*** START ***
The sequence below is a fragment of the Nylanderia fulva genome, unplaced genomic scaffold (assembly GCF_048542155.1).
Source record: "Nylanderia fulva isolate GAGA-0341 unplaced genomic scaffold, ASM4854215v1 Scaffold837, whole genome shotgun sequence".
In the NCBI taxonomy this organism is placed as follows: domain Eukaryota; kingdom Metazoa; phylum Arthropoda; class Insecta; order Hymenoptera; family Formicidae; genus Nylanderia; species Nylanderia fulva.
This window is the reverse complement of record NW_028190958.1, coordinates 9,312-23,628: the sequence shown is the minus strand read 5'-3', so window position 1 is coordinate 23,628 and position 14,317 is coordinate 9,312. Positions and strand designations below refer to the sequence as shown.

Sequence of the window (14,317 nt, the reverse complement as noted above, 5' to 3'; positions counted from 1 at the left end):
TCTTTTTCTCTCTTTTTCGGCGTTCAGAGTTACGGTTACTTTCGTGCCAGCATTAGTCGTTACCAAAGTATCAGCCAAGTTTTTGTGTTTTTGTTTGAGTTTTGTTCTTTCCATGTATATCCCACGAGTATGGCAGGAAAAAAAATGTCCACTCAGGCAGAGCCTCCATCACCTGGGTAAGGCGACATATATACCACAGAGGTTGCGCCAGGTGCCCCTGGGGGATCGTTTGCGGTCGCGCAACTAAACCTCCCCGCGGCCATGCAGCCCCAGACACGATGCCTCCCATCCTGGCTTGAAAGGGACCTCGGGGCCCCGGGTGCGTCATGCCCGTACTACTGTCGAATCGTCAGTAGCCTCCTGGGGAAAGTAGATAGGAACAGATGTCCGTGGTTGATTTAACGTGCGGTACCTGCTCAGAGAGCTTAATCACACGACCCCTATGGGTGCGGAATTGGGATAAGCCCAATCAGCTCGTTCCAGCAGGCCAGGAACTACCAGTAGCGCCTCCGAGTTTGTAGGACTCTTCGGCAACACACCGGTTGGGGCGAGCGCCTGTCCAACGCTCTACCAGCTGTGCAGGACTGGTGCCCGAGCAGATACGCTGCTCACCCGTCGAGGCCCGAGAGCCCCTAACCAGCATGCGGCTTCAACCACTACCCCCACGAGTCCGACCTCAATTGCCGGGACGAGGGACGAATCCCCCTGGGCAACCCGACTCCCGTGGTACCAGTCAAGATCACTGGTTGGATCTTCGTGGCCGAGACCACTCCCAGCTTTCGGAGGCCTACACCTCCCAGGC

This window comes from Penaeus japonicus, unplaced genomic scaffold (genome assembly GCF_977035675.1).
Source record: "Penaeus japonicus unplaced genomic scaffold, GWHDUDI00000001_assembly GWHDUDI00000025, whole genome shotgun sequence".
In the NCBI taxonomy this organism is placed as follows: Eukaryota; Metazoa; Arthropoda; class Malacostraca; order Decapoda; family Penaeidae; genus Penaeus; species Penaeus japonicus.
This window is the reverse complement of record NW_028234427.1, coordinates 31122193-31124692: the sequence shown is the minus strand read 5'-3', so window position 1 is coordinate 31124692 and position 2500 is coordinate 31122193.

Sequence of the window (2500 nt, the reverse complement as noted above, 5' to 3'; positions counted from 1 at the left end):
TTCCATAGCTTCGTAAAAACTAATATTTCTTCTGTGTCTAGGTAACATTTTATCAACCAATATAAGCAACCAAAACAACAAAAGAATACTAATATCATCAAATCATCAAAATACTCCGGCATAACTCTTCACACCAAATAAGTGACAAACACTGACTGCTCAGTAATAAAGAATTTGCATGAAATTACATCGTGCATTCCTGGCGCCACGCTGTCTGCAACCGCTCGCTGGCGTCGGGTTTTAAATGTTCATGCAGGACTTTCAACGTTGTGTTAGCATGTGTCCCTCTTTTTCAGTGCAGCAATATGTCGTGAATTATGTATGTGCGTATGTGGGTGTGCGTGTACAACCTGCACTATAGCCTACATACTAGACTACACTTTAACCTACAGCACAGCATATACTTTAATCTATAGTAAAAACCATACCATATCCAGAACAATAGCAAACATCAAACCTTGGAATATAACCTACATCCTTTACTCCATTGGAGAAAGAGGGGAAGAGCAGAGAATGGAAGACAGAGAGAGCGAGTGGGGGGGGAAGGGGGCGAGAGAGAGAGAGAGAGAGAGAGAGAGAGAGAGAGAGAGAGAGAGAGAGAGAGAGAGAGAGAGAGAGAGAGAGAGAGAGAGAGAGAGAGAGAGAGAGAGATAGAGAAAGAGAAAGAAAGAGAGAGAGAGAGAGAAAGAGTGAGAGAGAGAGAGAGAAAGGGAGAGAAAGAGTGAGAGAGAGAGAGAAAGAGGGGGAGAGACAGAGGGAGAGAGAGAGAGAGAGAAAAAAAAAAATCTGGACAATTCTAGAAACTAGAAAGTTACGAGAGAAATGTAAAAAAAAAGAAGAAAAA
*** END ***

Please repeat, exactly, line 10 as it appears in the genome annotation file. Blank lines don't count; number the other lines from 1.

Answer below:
This window is the reverse complement of record NW_028234427.1, coordinates 31122193-31124692: the sequence shown is the minus strand read 5'-3', so window position 1 is coordinate 31124692 and position 2500 is coordinate 31122193.